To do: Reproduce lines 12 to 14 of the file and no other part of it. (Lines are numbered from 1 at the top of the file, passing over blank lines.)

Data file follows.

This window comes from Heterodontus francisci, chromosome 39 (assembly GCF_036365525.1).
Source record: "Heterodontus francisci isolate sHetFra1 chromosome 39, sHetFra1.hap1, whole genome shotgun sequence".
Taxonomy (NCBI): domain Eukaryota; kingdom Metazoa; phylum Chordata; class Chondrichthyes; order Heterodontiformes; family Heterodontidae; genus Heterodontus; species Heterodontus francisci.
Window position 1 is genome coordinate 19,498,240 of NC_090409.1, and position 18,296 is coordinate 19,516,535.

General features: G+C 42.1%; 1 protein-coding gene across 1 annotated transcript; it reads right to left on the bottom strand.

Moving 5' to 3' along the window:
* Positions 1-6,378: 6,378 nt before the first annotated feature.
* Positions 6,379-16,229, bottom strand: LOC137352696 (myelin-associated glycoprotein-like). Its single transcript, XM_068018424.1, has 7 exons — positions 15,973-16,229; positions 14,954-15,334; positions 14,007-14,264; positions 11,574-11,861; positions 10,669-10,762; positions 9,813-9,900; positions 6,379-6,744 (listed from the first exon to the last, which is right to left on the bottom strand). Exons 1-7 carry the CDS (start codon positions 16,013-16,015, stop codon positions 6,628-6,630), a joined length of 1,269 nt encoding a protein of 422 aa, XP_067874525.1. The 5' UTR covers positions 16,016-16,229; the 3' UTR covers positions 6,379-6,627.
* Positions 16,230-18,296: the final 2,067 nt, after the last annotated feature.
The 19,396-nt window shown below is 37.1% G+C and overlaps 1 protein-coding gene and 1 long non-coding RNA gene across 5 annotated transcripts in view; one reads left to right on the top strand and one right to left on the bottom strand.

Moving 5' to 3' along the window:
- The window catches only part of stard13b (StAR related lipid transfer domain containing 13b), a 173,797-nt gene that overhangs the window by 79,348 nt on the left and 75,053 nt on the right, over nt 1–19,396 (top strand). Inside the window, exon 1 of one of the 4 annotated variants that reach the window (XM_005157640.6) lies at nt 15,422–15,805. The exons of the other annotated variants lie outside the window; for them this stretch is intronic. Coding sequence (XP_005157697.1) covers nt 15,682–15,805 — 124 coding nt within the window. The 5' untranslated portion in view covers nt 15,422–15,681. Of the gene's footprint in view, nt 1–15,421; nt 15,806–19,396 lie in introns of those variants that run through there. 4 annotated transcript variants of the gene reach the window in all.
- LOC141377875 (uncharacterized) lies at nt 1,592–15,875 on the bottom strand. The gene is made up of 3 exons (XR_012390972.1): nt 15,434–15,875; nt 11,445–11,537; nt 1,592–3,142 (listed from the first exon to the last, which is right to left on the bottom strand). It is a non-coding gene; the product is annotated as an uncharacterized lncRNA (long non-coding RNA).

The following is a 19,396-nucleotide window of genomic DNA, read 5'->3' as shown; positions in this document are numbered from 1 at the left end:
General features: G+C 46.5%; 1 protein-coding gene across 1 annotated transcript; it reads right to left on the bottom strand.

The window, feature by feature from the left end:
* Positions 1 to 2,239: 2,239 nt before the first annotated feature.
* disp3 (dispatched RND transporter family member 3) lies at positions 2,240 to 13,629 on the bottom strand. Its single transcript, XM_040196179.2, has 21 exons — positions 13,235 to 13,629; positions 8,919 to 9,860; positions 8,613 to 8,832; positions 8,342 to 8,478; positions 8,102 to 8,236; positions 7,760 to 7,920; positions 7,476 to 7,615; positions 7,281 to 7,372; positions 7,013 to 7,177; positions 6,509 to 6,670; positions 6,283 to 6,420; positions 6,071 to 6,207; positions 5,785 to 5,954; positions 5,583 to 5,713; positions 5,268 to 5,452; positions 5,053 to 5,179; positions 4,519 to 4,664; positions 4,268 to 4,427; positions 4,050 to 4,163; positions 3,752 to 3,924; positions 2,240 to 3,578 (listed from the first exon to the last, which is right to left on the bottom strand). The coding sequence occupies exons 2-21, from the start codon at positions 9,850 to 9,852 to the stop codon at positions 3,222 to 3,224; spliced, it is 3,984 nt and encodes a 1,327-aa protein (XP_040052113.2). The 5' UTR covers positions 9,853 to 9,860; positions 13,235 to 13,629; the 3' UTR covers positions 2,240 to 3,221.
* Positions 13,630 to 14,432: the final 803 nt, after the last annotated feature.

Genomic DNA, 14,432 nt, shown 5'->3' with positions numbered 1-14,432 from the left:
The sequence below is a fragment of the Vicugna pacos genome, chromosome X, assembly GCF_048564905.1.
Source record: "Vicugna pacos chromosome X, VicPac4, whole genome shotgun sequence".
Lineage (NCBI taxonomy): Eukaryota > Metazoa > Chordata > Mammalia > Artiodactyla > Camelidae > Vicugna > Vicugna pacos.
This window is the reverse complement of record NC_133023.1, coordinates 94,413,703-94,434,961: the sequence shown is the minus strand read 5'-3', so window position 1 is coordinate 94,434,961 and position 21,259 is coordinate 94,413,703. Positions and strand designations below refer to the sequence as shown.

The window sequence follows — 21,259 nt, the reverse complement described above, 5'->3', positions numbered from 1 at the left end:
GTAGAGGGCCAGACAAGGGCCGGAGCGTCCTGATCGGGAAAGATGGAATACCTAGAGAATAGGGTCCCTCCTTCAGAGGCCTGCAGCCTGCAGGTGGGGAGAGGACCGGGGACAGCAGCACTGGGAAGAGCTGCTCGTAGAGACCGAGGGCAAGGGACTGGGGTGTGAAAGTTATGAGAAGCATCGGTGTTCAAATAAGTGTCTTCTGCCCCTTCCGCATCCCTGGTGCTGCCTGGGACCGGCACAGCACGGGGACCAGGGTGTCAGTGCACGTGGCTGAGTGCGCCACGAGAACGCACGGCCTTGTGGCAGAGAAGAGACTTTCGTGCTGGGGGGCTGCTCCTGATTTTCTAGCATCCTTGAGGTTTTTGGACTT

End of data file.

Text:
- The window catches only part of stard13b (StAR related lipid transfer domain containing 13b), a 173,797-nt gene that overhangs the window by 79,348 nt on the left and 75,053 nt on the right, over nt 1–19,396 (top strand). Inside the window, exon 1 of one of the 4 annotated variants that reach the window (XM_005157640.6) lies at nt 15,422–15,805. The exons of the other annotated variants lie outside the window; for them this stretch is intronic. Coding sequence (XP_005157697.1) covers nt 15,682–15,805 — 124 coding nt within the window. The 5' untranslated portion in view covers nt 15,422–15,681. Of the gene's footprint in view, nt 1–15,421; nt 15,806–19,396 lie in introns of those variants that run through there. 4 annotated transcript variants of the gene reach the window in all.
- LOC141377875 (uncharacterized) lies at nt 1,592–15,875 on the bottom strand. The gene is made up of 3 exons (XR_012390972.1): nt 15,434–15,875; nt 11,445–11,537; nt 1,592–3,142 (listed from the first exon to the last, which is right to left on the bottom strand). It is a non-coding gene; the product is annotated as an uncharacterized lncRNA (long non-coding RNA).

The following is a 19,396-nucleotide window of genomic DNA, read 5'->3' as shown; positions in this document are numbered from 1 at the left end: